Saturday, March 28, 2009
Denese had an interesting blog post with free resources for folk remedies, and one of them caught my eye, Old-Time Mosquito Remedy May Work Against Ticks, Too. Using crushed beauty berry leaves has long been used by Mississippi natives to repel both mosquitoes and ticks.
I buy plants from my local native plants society twice a year, and three years ago I planted a Beauty Berry bush. I will definitely be trying this; we have a lot of ticks and mosquito here in coastal Virginia.
I recently bought some organic citronella oil from Mountain Rose Herbs, so I'll be using this as well. They have dog and cat pet collars using natural herbs as a flea repellent which I'd like to try. Even though we use a monthly treatment on the pets, they still seem to get ticks and fleas. My cat likes to roll in one particular place on our patio, so last year I spread diamateous earth in that area. It's a natural bug killer. It works by dehydrating the exoskeletons of the bugs. It may have helped, but it couldn't have hurt. I'm willing to try something natural this year.
I'll post my results during the summer.
Tuesday, March 17, 2009
"From Robert La Salle's navigation of the Mississippi River, to Lewis and Clark's dauntless challenge of reaching the West Coast of North America, Frontier Fighters takes you on a historical voyage that pits you in the middle of the taming of the West. So, if it you're following John C. Fremont on his legendary "Oregon trail" or helping Zebulon Pike verify the true source of the mighty Mississippi river, Frontier Fighters will transport you to a time where American history is unfolding before your very own ears!"
Click here, 1 MP3 CD - 40 shows - total playtime 9 hours 51 minutes, only $4.00(!), and they ship internationally and stateside for only $2.00. Shipping for two - 9 CDs is $4.95, and over 10 is free ship. I've ordered from them before and they ship very quickly. We listen to these vintage educational radio shows during car trips on the laptop. I download them onto a portable flash drive for easy storage.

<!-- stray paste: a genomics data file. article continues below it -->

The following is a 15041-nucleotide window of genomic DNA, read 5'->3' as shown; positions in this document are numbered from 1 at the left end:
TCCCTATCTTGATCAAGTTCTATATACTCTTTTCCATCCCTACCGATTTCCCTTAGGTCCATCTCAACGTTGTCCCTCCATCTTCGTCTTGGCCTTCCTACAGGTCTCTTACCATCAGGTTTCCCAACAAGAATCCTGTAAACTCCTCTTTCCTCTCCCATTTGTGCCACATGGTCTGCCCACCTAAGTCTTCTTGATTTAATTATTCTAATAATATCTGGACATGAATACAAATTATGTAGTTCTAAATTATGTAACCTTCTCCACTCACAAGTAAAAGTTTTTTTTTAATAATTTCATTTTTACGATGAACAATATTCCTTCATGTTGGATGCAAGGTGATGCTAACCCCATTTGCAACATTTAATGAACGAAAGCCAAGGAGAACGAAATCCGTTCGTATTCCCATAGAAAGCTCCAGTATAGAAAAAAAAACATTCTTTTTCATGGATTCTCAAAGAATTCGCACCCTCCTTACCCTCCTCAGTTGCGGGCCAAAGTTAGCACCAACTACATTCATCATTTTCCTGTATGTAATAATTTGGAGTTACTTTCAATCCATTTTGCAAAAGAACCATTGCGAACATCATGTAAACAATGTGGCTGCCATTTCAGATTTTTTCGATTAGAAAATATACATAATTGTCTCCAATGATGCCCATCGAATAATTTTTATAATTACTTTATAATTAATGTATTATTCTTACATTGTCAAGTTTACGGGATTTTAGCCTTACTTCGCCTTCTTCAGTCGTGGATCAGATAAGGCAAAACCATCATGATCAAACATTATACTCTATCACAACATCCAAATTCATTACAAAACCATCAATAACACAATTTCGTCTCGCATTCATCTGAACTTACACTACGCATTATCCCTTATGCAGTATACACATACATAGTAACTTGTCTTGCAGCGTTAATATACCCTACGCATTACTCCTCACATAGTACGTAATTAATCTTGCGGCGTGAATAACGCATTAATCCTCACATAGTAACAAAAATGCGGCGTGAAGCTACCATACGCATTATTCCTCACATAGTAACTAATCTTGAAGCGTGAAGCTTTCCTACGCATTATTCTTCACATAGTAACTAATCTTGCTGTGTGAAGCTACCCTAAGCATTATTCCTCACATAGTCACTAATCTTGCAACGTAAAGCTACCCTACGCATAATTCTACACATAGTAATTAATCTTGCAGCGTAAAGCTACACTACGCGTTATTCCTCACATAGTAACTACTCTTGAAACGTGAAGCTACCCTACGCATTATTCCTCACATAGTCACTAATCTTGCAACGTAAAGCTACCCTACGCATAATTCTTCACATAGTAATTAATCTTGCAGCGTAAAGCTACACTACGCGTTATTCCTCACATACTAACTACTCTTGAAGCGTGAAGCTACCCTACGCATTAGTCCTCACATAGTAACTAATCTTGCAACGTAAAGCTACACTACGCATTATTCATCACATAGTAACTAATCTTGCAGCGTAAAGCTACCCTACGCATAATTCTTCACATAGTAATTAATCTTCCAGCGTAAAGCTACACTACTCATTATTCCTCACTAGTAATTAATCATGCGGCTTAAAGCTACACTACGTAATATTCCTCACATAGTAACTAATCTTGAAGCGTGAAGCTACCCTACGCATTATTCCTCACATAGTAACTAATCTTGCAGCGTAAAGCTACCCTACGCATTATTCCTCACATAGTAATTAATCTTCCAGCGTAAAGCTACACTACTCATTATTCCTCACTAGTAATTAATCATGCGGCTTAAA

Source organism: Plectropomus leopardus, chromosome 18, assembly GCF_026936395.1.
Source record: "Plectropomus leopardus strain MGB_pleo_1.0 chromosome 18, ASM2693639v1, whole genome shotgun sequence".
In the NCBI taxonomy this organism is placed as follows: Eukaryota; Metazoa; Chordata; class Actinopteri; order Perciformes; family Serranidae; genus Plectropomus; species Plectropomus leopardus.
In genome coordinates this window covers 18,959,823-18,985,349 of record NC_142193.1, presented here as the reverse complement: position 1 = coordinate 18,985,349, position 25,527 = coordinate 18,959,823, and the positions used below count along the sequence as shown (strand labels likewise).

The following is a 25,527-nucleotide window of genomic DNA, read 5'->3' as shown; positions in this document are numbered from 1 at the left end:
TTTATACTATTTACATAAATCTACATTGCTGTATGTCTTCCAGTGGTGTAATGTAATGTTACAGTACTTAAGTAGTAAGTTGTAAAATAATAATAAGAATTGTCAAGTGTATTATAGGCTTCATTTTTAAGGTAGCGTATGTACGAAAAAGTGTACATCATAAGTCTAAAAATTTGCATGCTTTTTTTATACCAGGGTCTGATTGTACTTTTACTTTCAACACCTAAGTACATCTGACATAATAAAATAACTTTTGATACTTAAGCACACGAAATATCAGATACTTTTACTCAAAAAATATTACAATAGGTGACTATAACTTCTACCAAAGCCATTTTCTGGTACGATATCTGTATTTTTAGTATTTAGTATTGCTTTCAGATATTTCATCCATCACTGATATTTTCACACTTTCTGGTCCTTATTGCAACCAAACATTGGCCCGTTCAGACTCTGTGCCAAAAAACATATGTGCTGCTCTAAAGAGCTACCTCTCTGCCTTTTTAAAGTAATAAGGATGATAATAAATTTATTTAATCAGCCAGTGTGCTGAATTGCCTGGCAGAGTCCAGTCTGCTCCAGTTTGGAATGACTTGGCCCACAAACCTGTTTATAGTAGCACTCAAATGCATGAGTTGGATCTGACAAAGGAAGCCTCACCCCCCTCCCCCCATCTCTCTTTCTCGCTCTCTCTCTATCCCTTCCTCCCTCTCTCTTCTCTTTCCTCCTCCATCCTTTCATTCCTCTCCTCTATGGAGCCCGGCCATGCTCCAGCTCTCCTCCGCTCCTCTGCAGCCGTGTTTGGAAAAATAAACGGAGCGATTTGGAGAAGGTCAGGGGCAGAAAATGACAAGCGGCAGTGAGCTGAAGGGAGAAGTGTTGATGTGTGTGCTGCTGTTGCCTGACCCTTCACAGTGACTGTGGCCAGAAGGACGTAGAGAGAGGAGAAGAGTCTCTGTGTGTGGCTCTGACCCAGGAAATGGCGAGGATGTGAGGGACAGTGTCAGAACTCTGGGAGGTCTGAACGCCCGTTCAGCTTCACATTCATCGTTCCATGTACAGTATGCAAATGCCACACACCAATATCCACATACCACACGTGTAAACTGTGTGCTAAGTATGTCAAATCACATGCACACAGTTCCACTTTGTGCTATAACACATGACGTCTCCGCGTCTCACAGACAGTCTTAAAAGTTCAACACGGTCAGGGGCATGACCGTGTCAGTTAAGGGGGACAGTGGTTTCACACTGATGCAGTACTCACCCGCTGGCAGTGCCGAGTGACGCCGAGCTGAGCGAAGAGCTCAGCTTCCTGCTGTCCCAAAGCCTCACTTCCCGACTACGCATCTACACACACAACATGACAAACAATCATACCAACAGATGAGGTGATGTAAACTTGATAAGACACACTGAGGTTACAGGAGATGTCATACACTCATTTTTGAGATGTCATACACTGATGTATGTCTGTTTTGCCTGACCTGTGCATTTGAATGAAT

There is a listening sample at the link. Free downloads everyday here.
Lewis and Clark
John C Fremont
Jedadiah A Smith
The Donner Party
The Fall of the Alamo
Stephen W Kearney
Lynn Coulter and George C Pickett
John Sutter and James W Marshall
Buffalo Bill Cody
Santa Fe Trail
Wild Bill Hickok
Reverend Thomas Starr King
Cochise and Capt Tom Jeffers
Union Pacific and Central Pacific Railroad
New Mexico Territory
The Little Big Horn
The Comstock Lode
Oklahoma Land Rush
Oregon and the Pacific Republic
Annie D Talent
I Bert Perine
Anton P Stafford
Arthur A Denny
Eliza Ann Brooks
General N K Niles
Episodes are free and in public domain here at Internet Archives; however this $4.00 deal is a great time saver. Downloading all these episodes is very time consuming; it would take many days to get all forty on one tidy MP3 CD like this one. A little tip if you do try multiple downloads, use a download helper like this free one. I've been using this one for years with my pokey dial-up. The downloads start and stop at you convenience without losing any information.
It comes in a flipbook, text only, and is fully downloadable and in public domain at Internet Archives. Click here.
This is a wonderful way to introduce children to the classic, Imitation of Christ by Thomas Kempis. Read and respected by both Catholic and Protestant Christians.
It is downloadable as an ebook online at Project Gutenberg(click through the title above and scroll to bottom). Excellent Lenten(or anytime) reading.
The Imitation of Christ(Dover Thrift Editions) , a very inexpensive copy of this 15th century classic($2.50 new and .49 cents used at Amazon).
Monday, March 16, 2009
...and a few shells on a garden table from a recent trip to the beach.
Not pictured, but our witch hazel and Japanese Rose(yellow) are just about to blossom.
"To be, or not to be--that is the question:
Whether 'tis nobler in the mind to suffer
The slings and arrows of outrageous fortune
Or to take arms against a sea of troubles
And by opposing end them. To die, to sleep--
No more--and by a sleep to say we end
The heartache, and the thousand natural shocks
That flesh is heir to." ~ Hamlet
Shakespeare Monologues, Volume 4 :Hamlet, A Midsummer Night's Dream, Twelfth Night, Much Ado about Nothing, Julius Caesar, Richard III, Queen Margaret from Richard III, The Tempest, Romeo and Juliet, Henry V , Antony and Cleopatra, and As You Like It.
Free to listen to online, and fully downloadable.
All seven volumes available here at Internet Archives.